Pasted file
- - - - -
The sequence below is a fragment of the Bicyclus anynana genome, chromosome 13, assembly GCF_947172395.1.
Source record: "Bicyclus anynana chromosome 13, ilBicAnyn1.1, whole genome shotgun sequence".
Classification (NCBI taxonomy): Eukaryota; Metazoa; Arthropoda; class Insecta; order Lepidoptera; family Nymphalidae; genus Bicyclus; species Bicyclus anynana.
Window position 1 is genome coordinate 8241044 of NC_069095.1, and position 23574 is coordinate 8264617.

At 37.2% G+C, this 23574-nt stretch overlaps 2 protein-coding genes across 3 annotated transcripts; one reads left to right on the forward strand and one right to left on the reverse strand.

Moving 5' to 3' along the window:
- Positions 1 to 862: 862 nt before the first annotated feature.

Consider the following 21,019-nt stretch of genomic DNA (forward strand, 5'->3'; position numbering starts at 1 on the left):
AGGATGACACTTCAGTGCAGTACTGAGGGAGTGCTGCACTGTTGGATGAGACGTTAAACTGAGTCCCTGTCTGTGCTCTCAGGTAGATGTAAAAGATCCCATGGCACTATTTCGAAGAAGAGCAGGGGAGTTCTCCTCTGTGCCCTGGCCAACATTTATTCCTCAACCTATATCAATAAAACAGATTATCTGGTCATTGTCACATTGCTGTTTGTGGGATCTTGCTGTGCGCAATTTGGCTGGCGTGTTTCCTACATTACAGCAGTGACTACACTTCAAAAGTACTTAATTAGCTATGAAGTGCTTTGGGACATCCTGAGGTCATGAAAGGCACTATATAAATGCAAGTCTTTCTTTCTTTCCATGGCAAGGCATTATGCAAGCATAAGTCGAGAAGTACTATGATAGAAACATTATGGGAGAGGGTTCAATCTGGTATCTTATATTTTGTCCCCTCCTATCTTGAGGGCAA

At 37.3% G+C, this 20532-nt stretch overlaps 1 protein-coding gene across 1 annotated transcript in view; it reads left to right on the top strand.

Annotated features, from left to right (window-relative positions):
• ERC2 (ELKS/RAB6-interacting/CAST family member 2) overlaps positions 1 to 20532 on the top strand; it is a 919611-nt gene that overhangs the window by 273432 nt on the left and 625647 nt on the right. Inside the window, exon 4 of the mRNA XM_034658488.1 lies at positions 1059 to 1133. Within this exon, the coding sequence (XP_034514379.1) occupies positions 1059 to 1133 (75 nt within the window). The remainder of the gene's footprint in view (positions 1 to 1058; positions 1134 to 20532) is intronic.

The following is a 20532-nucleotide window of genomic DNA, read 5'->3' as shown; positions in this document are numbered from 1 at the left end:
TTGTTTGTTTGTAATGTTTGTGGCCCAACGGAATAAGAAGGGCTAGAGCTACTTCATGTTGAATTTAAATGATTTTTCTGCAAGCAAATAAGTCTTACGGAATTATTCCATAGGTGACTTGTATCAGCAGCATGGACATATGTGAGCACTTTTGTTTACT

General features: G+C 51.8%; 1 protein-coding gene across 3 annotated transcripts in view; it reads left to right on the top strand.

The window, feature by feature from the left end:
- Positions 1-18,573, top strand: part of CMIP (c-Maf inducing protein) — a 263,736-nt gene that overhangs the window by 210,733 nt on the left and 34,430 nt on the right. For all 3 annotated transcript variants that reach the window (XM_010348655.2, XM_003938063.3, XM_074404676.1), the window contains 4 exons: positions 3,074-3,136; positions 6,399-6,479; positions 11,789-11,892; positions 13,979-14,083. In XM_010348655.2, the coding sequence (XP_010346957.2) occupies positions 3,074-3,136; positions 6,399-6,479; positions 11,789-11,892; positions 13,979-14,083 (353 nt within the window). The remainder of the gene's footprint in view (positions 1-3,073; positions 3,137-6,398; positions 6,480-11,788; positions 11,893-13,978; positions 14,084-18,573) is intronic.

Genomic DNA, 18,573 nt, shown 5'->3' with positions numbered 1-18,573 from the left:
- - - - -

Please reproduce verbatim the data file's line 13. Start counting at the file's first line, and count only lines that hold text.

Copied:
The following is a 20532-nucleotide window of genomic DNA, read 5'->3' as shown; positions in this document are numbered from 1 at the left end: